Configuring and Enabling Macro Security

Description

As with any security implementation, you should develop a plan for what needs to be controlled and who needs to have access. Access can be given to individual userids or groups. In many cases, confluence-administrators will likely be one such group to whom you will give access. Also, review Macro Security Managed Macros to understand what elements can be controlled.

Accessing the Add-on's Configuration page

From the Manage Add-ons admin page, expand the Macro Security for Confluence item and click Configure to access its configuration page.

Use Cases

There are two Use Cases.

Steps for Use Case #1

  1. Install the Macro Security for Confluence add-on.
  2. Do not enable security from the add-on's configuration page.
  3. Create and edit a macro-security.properties file that allows only the access you have planned.
    • Go to a convenient location in Confluence and add the file as an attachment. Using an attachment is convenient as it is automatically versioned by Confluence for future reference and change control.
    • The file can be named differently if needed.
    • See Example Configurations to review some sample configuration files you may wish to use as a starting point.
    • See Understanding How Macro Security Works to learn how the the properties file Use Restrictions and Parameter Restrictions work.
  4. Go to the add-ons configuration page and:
    1. Provide the name of the properties file you added as an attachment to a Confluence page, using the syntax of space:page^filename and then click Load to load that properties file.
    2. Select the Enable checkbox and then click Save to enable security.
  5. Install one of the add-ons that you've configured to be restricted in the properties file.
  6. Create a test page to verify that if the proper page restrictions are not added, then the page shows the appropriate error on display.
  7. Repeat steps 6-7 for each add-on that needs to be installed.

Steps for Use Case #2

Care must be taken to avoid errors on pages that no longer conform to the security requirements.

  1. Install the Macro Security for Confluence add-on.
  2. Do not enable security from the add-on's configuration page. 
  3. Create and edit a macro-security.properties file that allows all access for the macros you use – in essence, not implementing any restrictions. 
    • Go to a convenient location in Confluence and add the file as an attachment. Using an attachment is convenient as it is automatically versioned by Confluence for future reference and change control.
    • The file can be named differently if needed.
    • See Example Configurations to review some sample configuration files you may wish to use as a starting point.
    • See Understanding How Macro Security Works to learn how the the properties file Use Restrictions and Parameter Restrictions work.
  4. Go to the add-ons configuration page and:
    1. Provide the name of the properties file you added as an attachment to a Confluence page, using the syntax of space:page^filename and then click Load to load that properties file.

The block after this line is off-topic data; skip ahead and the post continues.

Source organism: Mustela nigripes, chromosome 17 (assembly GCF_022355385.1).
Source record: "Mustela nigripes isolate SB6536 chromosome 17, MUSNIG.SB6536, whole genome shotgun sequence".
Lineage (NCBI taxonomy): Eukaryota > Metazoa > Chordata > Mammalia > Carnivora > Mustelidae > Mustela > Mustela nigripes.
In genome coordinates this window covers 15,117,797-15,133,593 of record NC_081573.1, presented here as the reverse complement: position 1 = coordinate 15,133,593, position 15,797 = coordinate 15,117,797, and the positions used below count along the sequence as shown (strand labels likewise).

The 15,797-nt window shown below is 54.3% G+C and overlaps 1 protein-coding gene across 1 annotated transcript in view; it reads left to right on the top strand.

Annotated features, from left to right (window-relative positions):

2. Select the Enable checkbox and then click Save to enable security.
  5. Using some of your existing pages that use macros that implement Macro Security, verify they continue to work as before.
  6. Identify one of the macros you want to restrict.
  7. Find pages that use that macro.
  8. Apply "edit" page restrictions to those pages to only allow groups that are supposed to have access to the macro.
  9. Edit the macro-security.properties file to restrict that specific macro, save your changes, and upload it to the Confluence page to which you previously attached it.
  10. Re-load the properties file from the add-on's configuration page to make the configuration active.
  11. Verify pages continue to work as before.
  12. Create a test page to verify that if the proper page restrictions are not added, then the page shows the appropriate error on display.
  13. Repeat steps 7-13 for each macro you want to restrict.

Trusted Spaces approach

A new option is available that may apply in some Use Cases. See Using the Trusted Spaces Approach for more details.

Configuration Tips

  • Set less specific values first, then more specific.
  • Use generics to set parameter values if necessary. Example: sql.datasource.* = confluence-administrators.
  • Use *ANY to not restrict a specific setting. Example: run = *ANY.
  • Set a value for every macro that can be controlled (for instance, a value of *ANY). Lack of a value normally means it is not authorized.
  • If a page containing a restricted macro will be viewed or updated by a user using remote REST APIs, including an account used for automation purposes, that Macro Security configuration must give that user authorization to use that restricted macro.

     

Communicating your configuration to users

It is a best practice to create a page for your Confluence user community that documents how you've configured Macro Security. This will guide them as to the "edit" page restrictions they must add to any page that will be using a restricted macro, and what spaces you've configured to use the Trusted Spaces approach for macro security.

 On This Page: